Jo Whiley has pulled out of hosting her BBC Radio 2 show, following news her sister is ‘very poorly’ in hospital with coronavirus.
The radio presenter, 55, revealed just days ago that her sister Frances, who has learning difficulties, genetic syndrome Cri du Chat and diabetes, had tested positive for Covid-19.
Her diagnosis came as Jo campaigned for her vulnerable sister to be given the coronavirus vaccine, and she was actually invited up to have the jab before her sibling.
Sharing an update on her sister, Jo told fans that she is feeling ‘very scared’ as her sister is now very unwell in hospital.
Alongside a picture of her sister, Jo tweeted: ‘I can’t do my @BBCRadio2 show this evening. My sister Frances is v poorly in hospital with Covid.
‘I don’t feel shiny or happy tonight, I feel very scared. However I’ll be listening to @willyoung who I know will light up our kitchen in the depths of our darkness.’
In a second tweet, Jo added: ‘Ps. Things we’ve learnt. Get yourself an oximeter- they are vital for exposing dangerously low oxygen levels which you can have even though u feel fine with Covid. Contact your GP immediately if you have a loved one with LD & ask for your vaccine NOW! (sic)’
Fans inundated Jo’s post with messages of support, with Radio 1 host Scott Mills commenting: ‘Sending love to you all Jo xx.’
Comedian Jason Mansford responded: ‘Thinking of you,’ while Good Morning Britain presenter Susanna Reid wrote: ‘Sending so much love and strength to Frances and to all of you.’
Jo previously explained that the care home Frances is residing in recently had an outbreak of coronavirus and how the pandemic has had an ‘extreme’ impact on her mental health.
Jo, who has been vaccinated from Covid-19, previously said she would ‘give up her jab in a heartbeat’ in order for her sister to receive her vaccination instead.
Speaking on her Radio 4 show, earlier this week, Jo shared her frustration as she told listeners: ‘Oh my God, I can’t tell you how frustrating it is and how horrendous it is. ‘It is the stuff of nightmares at the moment. I feel like I am living through a nightmare.
‘All weekend it has been awful – really, really difficult. It has been hard for my parents, it has been hard for everyone in the care home, and it continues. And then, ironically, I got a message to say I was due to have my vaccine before my sister who has got learning difficulties and underlying health conditions. Go figure.’
She later confirmed Frances had tested positive for coronavirus on Twitter.
‘Feel like I’m in a terrible film with bad plot twists. Late last night I got a call to say that Frances, my sister, had tested positive & has Covid-19,’ Jo shared.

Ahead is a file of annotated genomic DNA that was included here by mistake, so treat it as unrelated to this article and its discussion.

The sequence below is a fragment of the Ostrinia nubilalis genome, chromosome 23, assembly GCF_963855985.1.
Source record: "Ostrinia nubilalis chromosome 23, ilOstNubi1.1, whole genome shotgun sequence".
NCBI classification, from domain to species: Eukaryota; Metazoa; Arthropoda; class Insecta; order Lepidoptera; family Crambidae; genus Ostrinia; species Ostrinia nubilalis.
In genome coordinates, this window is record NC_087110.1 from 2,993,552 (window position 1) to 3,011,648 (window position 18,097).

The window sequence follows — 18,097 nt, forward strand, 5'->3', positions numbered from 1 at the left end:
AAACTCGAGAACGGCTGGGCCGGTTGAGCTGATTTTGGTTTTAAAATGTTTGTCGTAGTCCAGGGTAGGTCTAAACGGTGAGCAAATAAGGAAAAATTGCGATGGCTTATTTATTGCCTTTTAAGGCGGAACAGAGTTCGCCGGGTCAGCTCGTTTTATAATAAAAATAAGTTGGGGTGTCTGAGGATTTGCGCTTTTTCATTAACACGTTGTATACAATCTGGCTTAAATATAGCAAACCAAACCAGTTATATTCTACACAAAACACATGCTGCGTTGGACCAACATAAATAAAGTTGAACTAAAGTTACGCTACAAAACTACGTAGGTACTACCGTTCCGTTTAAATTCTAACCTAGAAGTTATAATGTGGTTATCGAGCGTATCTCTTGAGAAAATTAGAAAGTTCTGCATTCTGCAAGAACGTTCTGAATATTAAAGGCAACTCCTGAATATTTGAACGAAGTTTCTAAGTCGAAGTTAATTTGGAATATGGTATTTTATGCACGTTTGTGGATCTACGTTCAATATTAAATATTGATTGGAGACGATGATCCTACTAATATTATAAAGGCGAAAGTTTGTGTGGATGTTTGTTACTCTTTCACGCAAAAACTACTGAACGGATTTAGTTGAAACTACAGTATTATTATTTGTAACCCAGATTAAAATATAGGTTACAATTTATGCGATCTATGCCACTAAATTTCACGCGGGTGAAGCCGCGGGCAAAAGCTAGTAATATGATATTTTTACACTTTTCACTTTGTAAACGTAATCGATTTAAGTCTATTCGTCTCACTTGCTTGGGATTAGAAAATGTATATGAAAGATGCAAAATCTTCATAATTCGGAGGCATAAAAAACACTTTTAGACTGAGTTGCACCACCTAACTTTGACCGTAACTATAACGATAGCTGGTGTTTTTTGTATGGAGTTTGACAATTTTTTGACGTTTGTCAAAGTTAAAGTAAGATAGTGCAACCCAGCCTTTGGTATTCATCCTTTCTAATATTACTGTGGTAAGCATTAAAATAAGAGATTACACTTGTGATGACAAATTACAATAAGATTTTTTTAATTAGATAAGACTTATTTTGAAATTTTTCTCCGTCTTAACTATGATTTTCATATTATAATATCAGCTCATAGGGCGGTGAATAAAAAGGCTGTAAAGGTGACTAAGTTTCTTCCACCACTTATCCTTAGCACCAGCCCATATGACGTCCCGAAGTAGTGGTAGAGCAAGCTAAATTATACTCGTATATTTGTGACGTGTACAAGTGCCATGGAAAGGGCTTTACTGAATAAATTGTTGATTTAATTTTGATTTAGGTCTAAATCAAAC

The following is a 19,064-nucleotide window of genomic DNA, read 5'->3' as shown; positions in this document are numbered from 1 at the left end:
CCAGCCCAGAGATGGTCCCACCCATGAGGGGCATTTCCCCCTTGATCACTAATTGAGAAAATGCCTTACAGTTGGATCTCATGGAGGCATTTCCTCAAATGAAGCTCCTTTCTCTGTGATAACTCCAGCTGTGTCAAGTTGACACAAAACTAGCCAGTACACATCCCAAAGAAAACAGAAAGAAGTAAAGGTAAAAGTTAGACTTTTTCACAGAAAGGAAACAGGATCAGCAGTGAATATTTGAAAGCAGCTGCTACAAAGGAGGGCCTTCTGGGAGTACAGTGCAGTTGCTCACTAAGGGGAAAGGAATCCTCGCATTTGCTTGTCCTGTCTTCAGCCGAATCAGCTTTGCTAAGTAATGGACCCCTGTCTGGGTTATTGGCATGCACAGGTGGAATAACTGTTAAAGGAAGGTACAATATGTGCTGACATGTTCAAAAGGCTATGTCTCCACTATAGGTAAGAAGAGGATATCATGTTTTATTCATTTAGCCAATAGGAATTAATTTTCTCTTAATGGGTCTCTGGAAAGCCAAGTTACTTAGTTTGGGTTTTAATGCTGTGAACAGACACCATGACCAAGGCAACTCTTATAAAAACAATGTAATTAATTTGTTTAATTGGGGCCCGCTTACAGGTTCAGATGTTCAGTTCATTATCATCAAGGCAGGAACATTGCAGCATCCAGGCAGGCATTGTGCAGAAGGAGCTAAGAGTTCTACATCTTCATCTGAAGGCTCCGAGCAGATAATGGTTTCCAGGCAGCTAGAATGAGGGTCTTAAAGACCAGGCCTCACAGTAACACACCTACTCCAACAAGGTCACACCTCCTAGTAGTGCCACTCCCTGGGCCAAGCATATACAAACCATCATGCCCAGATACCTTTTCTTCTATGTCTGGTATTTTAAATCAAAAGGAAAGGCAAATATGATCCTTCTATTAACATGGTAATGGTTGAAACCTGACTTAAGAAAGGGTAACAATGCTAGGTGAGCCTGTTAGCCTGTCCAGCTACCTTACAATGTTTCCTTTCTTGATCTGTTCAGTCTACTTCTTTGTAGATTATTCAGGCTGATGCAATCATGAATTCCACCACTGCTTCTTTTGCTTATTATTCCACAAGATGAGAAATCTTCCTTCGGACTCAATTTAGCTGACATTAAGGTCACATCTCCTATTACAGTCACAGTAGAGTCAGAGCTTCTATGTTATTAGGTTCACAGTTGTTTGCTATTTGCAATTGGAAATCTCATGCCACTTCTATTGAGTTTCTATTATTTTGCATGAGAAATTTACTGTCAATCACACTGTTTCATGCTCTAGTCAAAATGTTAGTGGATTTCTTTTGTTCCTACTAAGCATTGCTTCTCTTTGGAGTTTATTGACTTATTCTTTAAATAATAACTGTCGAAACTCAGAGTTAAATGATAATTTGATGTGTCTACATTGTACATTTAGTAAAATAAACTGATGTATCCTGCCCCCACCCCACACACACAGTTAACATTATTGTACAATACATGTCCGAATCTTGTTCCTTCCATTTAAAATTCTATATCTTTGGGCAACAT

‘Our worst fears realised after keeping her safe for a year & with a vaccine so close… she’s OK so far… Everything crossed.’
It was revealed this week that more than 15million people in the UK had received the first dose of their Covid-19 vaccine, with thousands getting their jab each day.
Over 80s were targeted first as well as priority groups, with the BBC stating that people with diabetes and those with ‘severe or profound’ learning difficulties are now starting to receive their invitations.
Jo explained on her radio show that she was unsure why she had been approached to have the vaccine before Frances and insisted it ‘didn’t feel right’.
‘Myself, my parents and the home have done everything we can to try and facilitate the vaccine coming in to the people who need it the most. She is in tier six but she also has quite bad diabetes, which in my understanding puts her in tier four because she has an underlying health condition,’ Jo said.
‘I would have thought that she would have been vaccinated, but that hasn’t happened. I suppose what I am doing is just wanting to speak up for people like Frances, people who live in her care home, who have been overlooked, because this happens so often.’
She continued: ‘People with learning difficulties are neglected. They haven’t got a voice, they haven’t got anybody there. Just badgering everybody saying, “What about me? Help me out here”.
‘I would give up my vaccine in a heartbeat if I could for my sister and any of the residents in her house to have their vaccine. It just does not feel right.’
After vaccinating the top four priority groups ahead of target, the government is now rolling out the vaccine to those in the next five groups (roughly 17million people) with the aim of everyone in those groups being vaccinated by the end of April.
Credit: Original article published here.